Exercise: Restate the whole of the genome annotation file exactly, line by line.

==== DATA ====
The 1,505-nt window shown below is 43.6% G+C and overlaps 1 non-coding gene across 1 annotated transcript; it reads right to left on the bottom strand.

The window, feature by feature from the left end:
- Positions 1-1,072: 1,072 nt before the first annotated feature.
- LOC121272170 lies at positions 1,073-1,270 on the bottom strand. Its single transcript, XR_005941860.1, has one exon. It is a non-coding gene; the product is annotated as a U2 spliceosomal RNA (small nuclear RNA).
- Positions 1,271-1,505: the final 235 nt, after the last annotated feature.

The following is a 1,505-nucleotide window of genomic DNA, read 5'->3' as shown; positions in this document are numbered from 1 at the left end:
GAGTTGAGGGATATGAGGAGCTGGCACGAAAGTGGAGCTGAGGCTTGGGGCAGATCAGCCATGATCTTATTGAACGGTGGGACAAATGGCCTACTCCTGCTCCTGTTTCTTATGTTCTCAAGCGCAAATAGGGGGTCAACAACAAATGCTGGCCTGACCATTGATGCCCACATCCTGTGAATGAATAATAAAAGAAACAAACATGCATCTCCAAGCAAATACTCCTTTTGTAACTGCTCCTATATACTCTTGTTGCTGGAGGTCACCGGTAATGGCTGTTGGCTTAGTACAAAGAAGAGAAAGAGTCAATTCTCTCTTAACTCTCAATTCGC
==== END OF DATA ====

The 1,505-nt window shown below is 43.6% G+C and overlaps 1 non-coding gene across 1 annotated transcript; it reads right to left on the bottom strand.

The window, feature by feature from the left end:
- Positions 1-1,072: 1,072 nt before the first annotated feature.
- LOC121272170 lies at positions 1,073-1,270 on the bottom strand. Its single transcript, XR_005941860.1, has one exon. It is a non-coding gene; the product is annotated as a U2 spliceosomal RNA (small nuclear RNA).
- Positions 1,271-1,505: the final 235 nt, after the last annotated feature.

The following is a 1,505-nucleotide window of genomic DNA, read 5'->3' as shown; positions in this document are numbered from 1 at the left end:
GAGTTGAGGGATATGAGGAGCTGGCACGAAAGTGGAGCTGAGGCTTGGGGCAGATCAGCCATGATCTTATTGAACGGTGGGACAAATGGCCTACTCCTGCTCCTGTTTCTTATGTTCTCAAGCGCAAATAGGGGGTCAACAACAAATGCTGGCCTGACCATTGATGCCCACATCCTGTGAATGAATAATAAAAGAAACAAACATGCATCTCCAAGCAAATACTCCTTTTGTAACTGCTCCTATATACTCTTGTTGCTGGAGGTCACCGGTAATGGCTGTTGGCTTAGTACAAAGAAGAGAAAGAGTCAATTCTCTCTTAACTCTCAATTCGC